Information Technology

0.62%

Source: iShares

Most of FXI consists of state-owned enterprises

However, the biggest issue to be aware of is that most of the companies that comprise FXI are state-owned enterprises (“SOE”) that are controlled by the government of China. FXI contains a total of 50 companies and 30 of them are SOEs. If we just look at the top 10, which accounts for 55.91% of FXI, we can see that seven of them are SOEs for a total of 36.71%. The biggest being China Construction Bank with 8.61%.

In addition, there are several other companies where the government has a significant stake, even though the companies are technically not state-owned enterprises in the sense that the government does not own most of the shares. Examples are Ping An Insurance Co, China Pacific Insurance Group and Anhui Conch Cement Limited. The table below lists all the companies in FXI with SOEs having a “Y” to the right.

Name

Weight (%)

Sector

State-owned

TENCENT HOLDINGS LTD

9.27

Communication

-

CHINA CONSTRUCTION BANK CORP

8.61

Financials

Y

INDUSTRIAL AND COMMERCIAL BANK OF CHINA

6.82

Financials

Y

PING AN INSURANCE (GROUP) CO

6.69

Financials

-

CHINA MOBILE LTD

6.02

Communication

Y

BANK OF CHINA LTD

4.42

Financials

Y

CNOOC LTD

4.17

Energy

Y

CHINA LIFE INSURANCE LTD

3.38

Financials

Y

CHINA PETROLEUM AND CHEMICAL CORP

3.29

Energy

Y

CHINA MERCHANTS BANK LTD

3.24

Financials

-

CHINA OVERSEAS LAND & INVESTMENT L

2.39

Real Estate

Y

AGRICULTURAL BANK OF CHINA LTD

2.38

Financials

Y

PETROCHINA LTD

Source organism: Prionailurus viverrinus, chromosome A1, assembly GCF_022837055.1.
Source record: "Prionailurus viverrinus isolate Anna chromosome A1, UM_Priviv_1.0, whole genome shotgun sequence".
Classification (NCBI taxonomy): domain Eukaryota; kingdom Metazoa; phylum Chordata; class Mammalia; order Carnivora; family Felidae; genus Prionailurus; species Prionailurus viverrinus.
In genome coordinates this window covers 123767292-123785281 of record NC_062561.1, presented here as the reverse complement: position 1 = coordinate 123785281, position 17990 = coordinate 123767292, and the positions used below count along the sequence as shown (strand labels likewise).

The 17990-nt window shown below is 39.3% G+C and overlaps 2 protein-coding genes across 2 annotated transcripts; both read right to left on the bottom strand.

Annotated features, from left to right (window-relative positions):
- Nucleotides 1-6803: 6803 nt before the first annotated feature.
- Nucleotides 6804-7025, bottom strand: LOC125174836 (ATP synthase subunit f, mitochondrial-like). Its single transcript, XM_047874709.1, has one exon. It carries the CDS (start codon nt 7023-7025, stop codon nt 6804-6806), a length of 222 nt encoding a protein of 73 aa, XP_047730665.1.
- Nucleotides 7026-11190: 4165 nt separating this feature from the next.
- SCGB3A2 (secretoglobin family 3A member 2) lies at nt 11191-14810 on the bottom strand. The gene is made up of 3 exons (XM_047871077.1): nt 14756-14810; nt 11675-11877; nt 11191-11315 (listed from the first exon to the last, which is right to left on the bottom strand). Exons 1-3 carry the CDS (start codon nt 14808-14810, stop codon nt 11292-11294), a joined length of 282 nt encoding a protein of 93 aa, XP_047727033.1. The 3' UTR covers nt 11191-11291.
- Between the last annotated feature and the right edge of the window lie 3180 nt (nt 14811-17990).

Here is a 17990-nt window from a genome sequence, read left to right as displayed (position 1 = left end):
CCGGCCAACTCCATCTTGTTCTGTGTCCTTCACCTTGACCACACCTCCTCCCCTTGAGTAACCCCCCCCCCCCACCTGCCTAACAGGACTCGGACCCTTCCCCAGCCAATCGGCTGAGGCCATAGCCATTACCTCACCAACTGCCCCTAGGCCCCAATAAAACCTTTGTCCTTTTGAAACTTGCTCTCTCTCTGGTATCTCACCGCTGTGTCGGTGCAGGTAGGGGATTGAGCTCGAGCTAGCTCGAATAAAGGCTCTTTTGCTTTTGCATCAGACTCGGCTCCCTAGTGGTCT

2.28

Energy

Y

XIAOMI CORP

2.22

Information Technology

-

CHINA RESOURCES LAND LTD

1.99

Real Estate

-

COUNTRY GARDEN HOLDINGS LTD

1.92

Real Estate

-

CHINA PACIFIC INSURANCE (GROUP)

1.76

Financials

-

GEELY AUTOMOBILE HOLDINGS LTD

1.72

Consumer Discretionary

-

SHENZHOU INTERNATIONAL GROUP LTD

1.58

Consumer Discretionary

-

CHINA TOWER CORP LTD

1.47

Communication

Y

CHINA SHENHUA ENERGY LTD

1.28

Energy

Y

ANHUI CONCH CEMENT LTD

1.28

Materials

-

PICC PROPERTY AND CASUALTY LTD

1.27

Financials

Y

CITIC LTD

1.23

Industrials

Y

CHINA UNICOM (HONG KONG) LTD

1.23

Communication

Y

CHINA TELECOM CORP LTD

1.22

Communication

Y

CHINA EVERGRANDE GROUP

1.17

Real Estate

CHINA VANKE LTD

1.12

Real Estate

-

BANK OF COMMUNICATIONS LTD

1.07

Financials

Y

LONGFOR GROUP HOLDINGS LTD

0.98

Real Estate

-

CITIC SECURITIES COMPANY LTD

0.90

Financials

-

POSTAL SAVINGS BANK OF CHINA LTD

0.90

Financials

Y

CHINA CITIC BANK CORP LTD

0.88

Financials

Y

CHINA GAS HOLDINGS LTD

0.87

Utilities

Y

CHINA MINSHENG BANKING CORP LTD

0.81

Financials

-

NEW CHINA LIFE INSURANCE COMPANY

0.80

Financials

Y

CHINA COMMUNICATIONS CONSTRUCTIONS

0.76

Industrials

Y

BYD LTD

0.73

Consumer Discretionary

-

FOSUN INTERNATIONAL LTD

0.63

Industrials

-

CRRC CORP LTD

0.62

Industrials

Y

GUANGZHOU AUTOMOBILE GROUP LTD

0.61

Consumer Discretionary